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Simpler, more efficient: Saskatchewan proposes changes for resolving traffic tickets

Justice Minister Gordon Wyant said proposed changes for resolving traffic tickets will reduce court volumes by making the process simpler and more efficient. Tyler Schroeder / Global News

The Saskatchewan government says it wants to make it easier for people to deal with traffic tickets without having to appear in court.

Justice Minister Gordon Wyant said proposed changes to the Summary Offences Procedure Act will reduce court volumes by making the process for resolving tickets simpler and more efficient.

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One change would allow defendants to request an extension to their fine payment date without having to go to court.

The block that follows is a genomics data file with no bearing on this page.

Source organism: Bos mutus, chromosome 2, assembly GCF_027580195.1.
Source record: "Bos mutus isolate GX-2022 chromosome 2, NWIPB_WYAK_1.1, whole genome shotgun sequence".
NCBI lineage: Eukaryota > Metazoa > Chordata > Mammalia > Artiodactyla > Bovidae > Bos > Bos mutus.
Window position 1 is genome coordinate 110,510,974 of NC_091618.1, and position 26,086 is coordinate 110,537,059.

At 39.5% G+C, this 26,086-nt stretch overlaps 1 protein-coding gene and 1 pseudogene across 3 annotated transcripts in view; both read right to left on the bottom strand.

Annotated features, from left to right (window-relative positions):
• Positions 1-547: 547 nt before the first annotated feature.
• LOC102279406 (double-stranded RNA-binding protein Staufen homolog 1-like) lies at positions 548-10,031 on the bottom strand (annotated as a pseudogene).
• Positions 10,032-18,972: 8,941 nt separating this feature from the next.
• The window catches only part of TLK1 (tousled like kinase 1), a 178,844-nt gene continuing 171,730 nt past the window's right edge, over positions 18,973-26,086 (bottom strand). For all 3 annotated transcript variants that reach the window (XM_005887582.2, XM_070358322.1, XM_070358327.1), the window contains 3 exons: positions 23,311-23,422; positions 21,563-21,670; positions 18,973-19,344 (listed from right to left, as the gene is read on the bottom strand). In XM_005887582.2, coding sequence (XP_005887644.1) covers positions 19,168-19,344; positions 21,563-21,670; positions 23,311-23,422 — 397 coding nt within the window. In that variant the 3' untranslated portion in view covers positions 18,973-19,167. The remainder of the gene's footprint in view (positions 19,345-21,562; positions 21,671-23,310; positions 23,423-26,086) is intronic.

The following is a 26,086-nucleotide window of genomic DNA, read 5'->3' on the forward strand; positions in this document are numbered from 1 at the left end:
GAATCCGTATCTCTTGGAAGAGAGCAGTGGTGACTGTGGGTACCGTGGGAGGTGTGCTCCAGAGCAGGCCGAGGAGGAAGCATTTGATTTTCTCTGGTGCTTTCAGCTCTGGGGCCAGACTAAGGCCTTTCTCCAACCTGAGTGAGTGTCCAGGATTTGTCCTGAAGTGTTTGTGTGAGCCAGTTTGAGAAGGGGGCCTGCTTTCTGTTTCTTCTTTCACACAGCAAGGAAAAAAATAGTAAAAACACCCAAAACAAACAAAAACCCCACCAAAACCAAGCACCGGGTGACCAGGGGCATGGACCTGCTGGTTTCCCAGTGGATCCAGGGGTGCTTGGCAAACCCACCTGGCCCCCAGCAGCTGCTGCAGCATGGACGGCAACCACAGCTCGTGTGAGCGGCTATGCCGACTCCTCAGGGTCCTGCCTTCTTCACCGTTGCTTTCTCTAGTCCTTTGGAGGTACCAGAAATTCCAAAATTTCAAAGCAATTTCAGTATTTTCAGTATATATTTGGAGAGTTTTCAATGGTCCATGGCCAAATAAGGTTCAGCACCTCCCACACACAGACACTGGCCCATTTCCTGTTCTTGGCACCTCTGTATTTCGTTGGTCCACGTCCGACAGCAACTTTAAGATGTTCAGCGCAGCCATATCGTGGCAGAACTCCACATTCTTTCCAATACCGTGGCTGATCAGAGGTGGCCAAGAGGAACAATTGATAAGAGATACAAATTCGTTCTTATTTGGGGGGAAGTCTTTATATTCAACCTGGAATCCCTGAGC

Other proposals include an option to enroll in the fine option program before appearing in court to start paying down the fine earlier and participating in early resolution discussions with a prosecutor.

“The current procedure for resolving tickets can be cumbersome,” Wyant said in a statement Monday.

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“These changes will modernize the court process and will provide citizens timely and effective access to justice.”

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Ministry of Justice officials said traffic tickets represent 90 per cent of all charges for provincial offences.

They said the most frequent charges are for speeding, photo radar, red-light cameras, unregistered vehicles and distracted driving — including the use of a cellphone.

An online system is being developed to implement the changes, with the first phase expected to be operational this fall, ministry officials said.

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